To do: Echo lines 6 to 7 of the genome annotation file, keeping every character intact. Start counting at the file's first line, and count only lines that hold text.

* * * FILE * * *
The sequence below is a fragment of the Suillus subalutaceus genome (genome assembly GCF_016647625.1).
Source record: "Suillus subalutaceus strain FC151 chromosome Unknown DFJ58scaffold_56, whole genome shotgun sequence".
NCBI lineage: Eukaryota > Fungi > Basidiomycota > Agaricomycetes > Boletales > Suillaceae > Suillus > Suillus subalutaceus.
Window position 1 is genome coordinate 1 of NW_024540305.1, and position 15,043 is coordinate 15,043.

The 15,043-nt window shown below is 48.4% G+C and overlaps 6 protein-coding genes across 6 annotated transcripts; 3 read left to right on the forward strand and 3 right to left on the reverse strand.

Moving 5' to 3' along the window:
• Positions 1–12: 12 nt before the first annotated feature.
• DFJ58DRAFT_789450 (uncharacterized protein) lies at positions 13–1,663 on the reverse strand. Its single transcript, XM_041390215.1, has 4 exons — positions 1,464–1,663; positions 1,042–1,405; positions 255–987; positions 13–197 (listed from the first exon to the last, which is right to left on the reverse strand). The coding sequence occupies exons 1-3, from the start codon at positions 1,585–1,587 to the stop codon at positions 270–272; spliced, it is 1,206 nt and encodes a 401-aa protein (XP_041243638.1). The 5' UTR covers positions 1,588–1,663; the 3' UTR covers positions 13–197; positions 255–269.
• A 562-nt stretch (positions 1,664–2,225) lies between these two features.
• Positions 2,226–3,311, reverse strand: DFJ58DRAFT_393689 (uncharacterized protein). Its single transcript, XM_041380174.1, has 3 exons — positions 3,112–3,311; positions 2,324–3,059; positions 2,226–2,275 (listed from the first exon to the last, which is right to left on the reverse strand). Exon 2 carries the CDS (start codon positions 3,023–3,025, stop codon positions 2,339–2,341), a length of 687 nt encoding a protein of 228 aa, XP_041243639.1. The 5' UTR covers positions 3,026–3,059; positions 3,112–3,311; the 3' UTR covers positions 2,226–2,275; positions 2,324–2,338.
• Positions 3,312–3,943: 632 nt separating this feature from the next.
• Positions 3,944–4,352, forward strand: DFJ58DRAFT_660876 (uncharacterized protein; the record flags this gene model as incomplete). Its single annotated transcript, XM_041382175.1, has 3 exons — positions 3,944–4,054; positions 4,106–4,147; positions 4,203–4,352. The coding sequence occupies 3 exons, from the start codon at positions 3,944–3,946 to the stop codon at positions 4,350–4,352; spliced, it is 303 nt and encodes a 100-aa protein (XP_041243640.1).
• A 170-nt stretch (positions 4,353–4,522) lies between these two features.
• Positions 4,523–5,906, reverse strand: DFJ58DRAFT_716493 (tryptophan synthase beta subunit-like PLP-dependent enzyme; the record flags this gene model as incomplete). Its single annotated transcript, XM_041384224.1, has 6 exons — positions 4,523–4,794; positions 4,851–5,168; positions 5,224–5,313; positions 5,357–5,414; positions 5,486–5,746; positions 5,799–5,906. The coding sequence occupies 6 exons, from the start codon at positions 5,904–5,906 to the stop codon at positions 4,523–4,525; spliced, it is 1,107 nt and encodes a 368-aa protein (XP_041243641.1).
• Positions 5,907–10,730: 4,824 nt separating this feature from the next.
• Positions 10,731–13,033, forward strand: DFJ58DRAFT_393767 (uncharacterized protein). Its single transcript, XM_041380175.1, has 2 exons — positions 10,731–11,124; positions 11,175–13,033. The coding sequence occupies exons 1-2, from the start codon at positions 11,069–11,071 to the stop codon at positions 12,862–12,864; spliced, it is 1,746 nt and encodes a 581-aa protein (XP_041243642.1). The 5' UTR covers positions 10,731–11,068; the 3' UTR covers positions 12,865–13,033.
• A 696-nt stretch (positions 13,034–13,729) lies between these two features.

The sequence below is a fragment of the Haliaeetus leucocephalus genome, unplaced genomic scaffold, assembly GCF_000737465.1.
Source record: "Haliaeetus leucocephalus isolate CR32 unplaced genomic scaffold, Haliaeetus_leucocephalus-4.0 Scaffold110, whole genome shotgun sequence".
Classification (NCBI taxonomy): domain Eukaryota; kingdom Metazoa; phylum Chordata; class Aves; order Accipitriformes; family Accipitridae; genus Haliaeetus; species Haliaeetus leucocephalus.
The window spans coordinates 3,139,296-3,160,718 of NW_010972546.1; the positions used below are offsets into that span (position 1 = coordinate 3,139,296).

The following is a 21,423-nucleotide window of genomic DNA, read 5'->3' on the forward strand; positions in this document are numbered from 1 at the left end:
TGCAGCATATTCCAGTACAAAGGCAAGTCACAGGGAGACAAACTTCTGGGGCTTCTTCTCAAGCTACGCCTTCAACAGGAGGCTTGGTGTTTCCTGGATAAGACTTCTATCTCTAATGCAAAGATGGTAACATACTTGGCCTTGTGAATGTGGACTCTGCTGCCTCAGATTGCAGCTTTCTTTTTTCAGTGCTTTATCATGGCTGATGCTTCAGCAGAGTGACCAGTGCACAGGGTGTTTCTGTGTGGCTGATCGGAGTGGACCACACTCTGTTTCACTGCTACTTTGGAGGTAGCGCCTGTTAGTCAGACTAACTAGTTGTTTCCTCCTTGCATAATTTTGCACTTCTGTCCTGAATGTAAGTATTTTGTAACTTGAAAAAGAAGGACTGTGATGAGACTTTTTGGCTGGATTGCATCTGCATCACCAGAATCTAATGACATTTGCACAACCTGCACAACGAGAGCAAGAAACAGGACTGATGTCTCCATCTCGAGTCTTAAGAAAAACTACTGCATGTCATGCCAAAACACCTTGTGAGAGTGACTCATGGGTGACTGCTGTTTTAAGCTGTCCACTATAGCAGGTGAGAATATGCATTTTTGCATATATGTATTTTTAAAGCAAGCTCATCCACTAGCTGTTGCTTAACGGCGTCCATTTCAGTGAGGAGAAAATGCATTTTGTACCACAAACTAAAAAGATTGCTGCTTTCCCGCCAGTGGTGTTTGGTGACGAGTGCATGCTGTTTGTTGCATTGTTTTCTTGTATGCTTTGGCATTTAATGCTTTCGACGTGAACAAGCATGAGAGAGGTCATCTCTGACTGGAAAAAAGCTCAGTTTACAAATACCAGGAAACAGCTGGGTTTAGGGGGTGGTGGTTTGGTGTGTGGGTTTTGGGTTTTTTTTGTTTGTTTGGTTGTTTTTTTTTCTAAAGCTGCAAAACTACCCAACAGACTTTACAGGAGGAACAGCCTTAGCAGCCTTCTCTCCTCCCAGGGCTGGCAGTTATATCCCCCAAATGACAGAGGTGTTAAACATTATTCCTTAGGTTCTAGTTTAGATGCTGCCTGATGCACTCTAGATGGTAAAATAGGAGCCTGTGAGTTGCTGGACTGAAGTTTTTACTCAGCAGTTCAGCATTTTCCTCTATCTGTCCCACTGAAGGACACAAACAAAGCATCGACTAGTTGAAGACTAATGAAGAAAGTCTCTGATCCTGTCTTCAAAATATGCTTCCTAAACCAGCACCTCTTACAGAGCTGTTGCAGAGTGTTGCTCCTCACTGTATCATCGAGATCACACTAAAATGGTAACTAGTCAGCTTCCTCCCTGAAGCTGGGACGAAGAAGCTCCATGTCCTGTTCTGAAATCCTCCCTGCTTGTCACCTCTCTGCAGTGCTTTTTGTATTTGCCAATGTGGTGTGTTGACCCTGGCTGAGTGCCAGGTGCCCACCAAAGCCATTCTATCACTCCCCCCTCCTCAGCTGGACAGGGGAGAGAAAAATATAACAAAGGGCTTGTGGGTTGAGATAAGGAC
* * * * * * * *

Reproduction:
Moving 5' to 3' along the window:
• Positions 1–12: 12 nt before the first annotated feature.